Worldnotes – May 17, 2008

Nicaragua: Emergency food summit

At a food summit in Managua May 7-8, representatives of 16 Latin American and Caribbean nations, including six heads of state, began planning for local food production and price reduction through cooperation.

Cuban spokesperson Esteban Lazo Hernández diagnosed the world food crisis as “very dangerous.”

Having established a $100 million implementation fund, Venezuela proposed that oil profits be used to assure availability of agricultural supplies and investment capital.

Costa Rican President Óscar Arias berated Washington for offering $1 billion for world food aid while spending that amount on “half a week” of war in Iraq.

Last month Central American nations gathered in Panama and ALBA countries (the Bolivarian Alternative for Latin America) in Caracas to discuss the food crisis, Inter Press Service reported.

India: Food protests planned

Against a background of rising prices, the governing center-left United Progressive Alliance has come under attack from left forces essential to its governing parliamentary majority, headed by the Communist Party of India (Marxist). Food costs now consume half the income of India’s poor.

According to The Hindu News Service, CPI(M) General Secretary Prakash Karat told reporters that road and rail blockades and picketing would be staged throughout most of India starting May 15. said the party is demanding equitable food distribution to states, restraints on private purchases of grain from farmers, a ban on agricultural futures trading, reduced fuel prices and measures against hoarding.

Turkey: May Day police violence

Three labor confederations have appealed to the International Labor Organization and the European Court on Human Rights to condemn repression by the Istanbul police on International Workers Day.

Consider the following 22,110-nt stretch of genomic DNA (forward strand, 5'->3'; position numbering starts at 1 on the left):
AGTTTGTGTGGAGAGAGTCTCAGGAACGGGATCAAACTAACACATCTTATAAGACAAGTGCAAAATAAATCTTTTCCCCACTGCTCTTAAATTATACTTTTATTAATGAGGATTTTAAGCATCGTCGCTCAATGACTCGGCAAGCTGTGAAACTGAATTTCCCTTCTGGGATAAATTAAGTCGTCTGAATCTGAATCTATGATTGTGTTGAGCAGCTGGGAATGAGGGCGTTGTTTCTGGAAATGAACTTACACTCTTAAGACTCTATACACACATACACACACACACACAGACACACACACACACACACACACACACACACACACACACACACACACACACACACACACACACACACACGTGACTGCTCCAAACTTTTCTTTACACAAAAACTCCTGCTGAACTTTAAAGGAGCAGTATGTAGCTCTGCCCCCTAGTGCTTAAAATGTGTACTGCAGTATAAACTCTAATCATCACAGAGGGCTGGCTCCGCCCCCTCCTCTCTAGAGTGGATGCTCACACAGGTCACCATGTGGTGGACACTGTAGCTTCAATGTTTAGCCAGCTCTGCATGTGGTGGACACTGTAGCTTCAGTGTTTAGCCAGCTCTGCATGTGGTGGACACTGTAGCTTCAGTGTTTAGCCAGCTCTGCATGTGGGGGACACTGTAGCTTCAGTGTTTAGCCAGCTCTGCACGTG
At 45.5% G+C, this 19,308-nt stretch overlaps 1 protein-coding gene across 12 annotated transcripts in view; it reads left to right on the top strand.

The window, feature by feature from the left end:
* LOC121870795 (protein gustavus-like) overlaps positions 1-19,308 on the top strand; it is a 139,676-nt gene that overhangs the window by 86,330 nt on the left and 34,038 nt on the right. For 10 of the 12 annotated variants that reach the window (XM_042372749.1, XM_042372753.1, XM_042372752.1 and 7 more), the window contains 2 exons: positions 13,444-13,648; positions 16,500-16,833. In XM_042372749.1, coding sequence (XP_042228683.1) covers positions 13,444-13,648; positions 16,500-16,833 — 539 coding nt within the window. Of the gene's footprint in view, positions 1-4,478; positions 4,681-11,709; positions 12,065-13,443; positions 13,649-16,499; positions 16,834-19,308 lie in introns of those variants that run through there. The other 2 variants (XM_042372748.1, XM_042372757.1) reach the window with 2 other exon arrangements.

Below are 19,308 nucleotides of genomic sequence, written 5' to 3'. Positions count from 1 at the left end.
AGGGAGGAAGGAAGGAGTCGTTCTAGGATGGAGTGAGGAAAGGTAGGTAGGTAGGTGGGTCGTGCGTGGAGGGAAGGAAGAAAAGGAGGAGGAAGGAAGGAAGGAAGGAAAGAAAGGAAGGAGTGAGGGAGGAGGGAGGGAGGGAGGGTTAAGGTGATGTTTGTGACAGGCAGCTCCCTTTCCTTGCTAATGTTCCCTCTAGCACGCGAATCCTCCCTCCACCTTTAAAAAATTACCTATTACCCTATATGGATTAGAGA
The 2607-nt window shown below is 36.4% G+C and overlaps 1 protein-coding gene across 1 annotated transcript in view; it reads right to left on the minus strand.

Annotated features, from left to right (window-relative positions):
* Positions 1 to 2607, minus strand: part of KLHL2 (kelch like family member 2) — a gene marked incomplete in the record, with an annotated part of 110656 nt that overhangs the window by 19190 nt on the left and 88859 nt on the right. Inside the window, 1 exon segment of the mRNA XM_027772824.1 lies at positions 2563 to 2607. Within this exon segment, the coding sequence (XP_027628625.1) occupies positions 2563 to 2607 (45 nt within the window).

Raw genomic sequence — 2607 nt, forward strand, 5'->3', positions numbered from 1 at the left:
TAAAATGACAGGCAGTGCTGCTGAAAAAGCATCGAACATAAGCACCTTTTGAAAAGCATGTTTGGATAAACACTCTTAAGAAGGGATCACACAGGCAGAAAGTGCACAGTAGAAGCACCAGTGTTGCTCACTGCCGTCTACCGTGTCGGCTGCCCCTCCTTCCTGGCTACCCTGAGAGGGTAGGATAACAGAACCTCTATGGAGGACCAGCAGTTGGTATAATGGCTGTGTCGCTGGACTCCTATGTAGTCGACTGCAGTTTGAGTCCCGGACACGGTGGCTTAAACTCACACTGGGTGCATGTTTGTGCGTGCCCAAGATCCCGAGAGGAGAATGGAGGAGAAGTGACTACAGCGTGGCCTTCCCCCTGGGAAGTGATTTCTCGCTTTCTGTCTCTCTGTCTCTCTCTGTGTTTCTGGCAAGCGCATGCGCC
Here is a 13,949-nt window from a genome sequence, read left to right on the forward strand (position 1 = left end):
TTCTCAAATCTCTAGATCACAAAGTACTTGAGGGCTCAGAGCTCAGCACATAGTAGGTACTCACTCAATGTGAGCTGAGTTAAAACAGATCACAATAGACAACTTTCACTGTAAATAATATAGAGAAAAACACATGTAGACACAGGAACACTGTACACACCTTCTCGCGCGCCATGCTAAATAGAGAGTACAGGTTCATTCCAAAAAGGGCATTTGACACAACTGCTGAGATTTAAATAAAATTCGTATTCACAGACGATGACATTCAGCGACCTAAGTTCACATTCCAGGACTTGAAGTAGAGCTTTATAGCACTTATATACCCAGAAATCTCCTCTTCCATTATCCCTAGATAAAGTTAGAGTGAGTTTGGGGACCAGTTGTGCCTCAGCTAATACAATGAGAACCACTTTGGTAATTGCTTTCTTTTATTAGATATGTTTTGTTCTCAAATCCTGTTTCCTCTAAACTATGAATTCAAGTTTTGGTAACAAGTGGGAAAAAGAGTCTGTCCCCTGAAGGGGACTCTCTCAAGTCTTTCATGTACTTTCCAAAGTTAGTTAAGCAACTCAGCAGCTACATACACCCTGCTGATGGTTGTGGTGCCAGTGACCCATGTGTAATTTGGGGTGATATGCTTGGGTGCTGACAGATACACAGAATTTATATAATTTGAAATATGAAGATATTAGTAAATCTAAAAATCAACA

The police action was directed at preparations for a march to Taksim Square to commemorate the killing of 37 workers there on May Day 1977. For several hours, police blockaded the headquarters of the Labor Union Confederation, preventing 1,500 people from leaving. In the melee 38 people were injured and 530 arrested.

Eventually the march was called off, although reported that confederation president Süleyman Çelebi declared, “Now every square, the whole of Turkey, has become Taksim. Our struggle will continue.”

Somalia: U.S. and Ethiopia blamed

Not only have high food prices and drought led to a recent 40 percent increase in Somalians needing food assistance, but civilians have also been victimized by war between Ethiopian invaders backed by Washington and Islamic forces, successors to the Islamic Courts regime dislodged in 2007.

In another direct U.S. military intervention, planes bombed and killed eight civilians on May 1. Three days later, according to, Ethiopians killed 14 civilians in Baidoa, prompting the Red Cross to suggest that “the population has reached the limit of its endurance.”

In a recent report, Amnesty International cited “war crimes and possibly crimes against humanity.” Food riots and anti-U.S. protests are common.

Cuba: Cuban Five remembered

Ten years after Cuban intelligence provided the FBI with documentation of Luis Posada Carriles’ role in Havana hotel bombings, and one year after the U.S. government freed him on May 8, 2007, Ricardo Alarcón, President of the Cuban Parliament, told 1,500 international labor activists meeting in Havana that an international campaign on behalf of the Cuban Five would begin Sept. 12.

On that date in 1998 the FBI arrested five men who had unearthed intelligence relating to Posada.

At a press conference held by the Committee of Relatives of Victims of the 1976 airliner bombing Posada engineered, Margarita Gonzalez demanded his extradition to Venezuela for court proceedings on his role in the airliner tragedy.

World Notes are compiled by W.T. Whitney Jr. ( For more international news go to